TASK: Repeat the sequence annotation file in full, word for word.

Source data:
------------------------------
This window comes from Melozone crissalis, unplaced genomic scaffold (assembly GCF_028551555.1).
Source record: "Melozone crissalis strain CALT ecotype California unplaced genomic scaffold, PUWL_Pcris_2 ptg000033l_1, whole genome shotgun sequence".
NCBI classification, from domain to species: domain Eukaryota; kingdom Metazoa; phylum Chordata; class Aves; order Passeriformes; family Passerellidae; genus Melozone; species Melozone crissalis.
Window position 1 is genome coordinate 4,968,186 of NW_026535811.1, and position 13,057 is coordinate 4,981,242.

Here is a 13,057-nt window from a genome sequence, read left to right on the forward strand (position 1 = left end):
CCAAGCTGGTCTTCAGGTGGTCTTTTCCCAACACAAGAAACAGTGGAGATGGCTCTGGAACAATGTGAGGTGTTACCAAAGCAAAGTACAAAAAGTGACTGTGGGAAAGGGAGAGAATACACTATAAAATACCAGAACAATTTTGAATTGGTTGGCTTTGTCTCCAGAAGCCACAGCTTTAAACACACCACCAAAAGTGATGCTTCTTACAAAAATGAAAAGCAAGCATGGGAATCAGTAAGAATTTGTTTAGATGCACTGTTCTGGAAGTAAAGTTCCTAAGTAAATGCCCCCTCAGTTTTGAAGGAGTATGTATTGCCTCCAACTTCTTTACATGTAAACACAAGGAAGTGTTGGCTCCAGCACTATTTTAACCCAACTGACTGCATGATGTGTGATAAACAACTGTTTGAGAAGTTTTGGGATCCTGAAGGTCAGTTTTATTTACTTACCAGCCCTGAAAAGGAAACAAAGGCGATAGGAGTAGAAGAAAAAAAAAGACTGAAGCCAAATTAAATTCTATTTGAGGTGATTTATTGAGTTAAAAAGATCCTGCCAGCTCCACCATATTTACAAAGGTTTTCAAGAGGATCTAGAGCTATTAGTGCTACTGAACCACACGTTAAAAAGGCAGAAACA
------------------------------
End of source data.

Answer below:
This window comes from Melozone crissalis, unplaced genomic scaffold (assembly GCF_028551555.1).
Source record: "Melozone crissalis strain CALT ecotype California unplaced genomic scaffold, PUWL_Pcris_2 ptg000033l_1, whole genome shotgun sequence".
NCBI classification, from domain to species: domain Eukaryota; kingdom Metazoa; phylum Chordata; class Aves; order Passeriformes; family Passerellidae; genus Melozone; species Melozone crissalis.
Window position 1 is genome coordinate 4,968,186 of NW_026535811.1, and position 13,057 is coordinate 4,981,242.

Here is a 13,057-nt window from a genome sequence, read left to right on the forward strand (position 1 = left end):
CCAAGCTGGTCTTCAGGTGGTCTTTTCCCAACACAAGAAACAGTGGAGATGGCTCTGGAACAATGTGAGGTGTTACCAAAGCAAAGTACAAAAAGTGACTGTGGGAAAGGGAGAGAATACACTATAAAATACCAGAACAATTTTGAATTGGTTGGCTTTGTCTCCAGAAGCCACAGCTTTAAACACACCACCAAAAGTGATGCTTCTTACAAAAATGAAAAGCAAGCATGGGAATCAGTAAGAATTTGTTTAGATGCACTGTTCTGGAAGTAAAGTTCCTAAGTAAATGCCCCCTCAGTTTTGAAGGAGTATGTATTGCCTCCAACTTCTTTACATGTAAACACAAGGAAGTGTTGGCTCCAGCACTATTTTAACCCAACTGACTGCATGATGTGTGATAAACAACTGTTTGAGAAGTTTTGGGATCCTGAAGGTCAGTTTTATTTACTTACCAGCCCTGAAAAGGAAACAAAGGCGATAGGAGTAGAAGAAAAAAAAAGACTGAAGCCAAATTAAATTCTATTTGAGGTGATTTATTGAGTTAAAAAGATCCTGCCAGCTCCACCATATTTACAAAGGTTTTCAAGAGGATCTAGAGCTATTAGTGCTACTGAACCACACGTTAAAAAGGCAGAAACA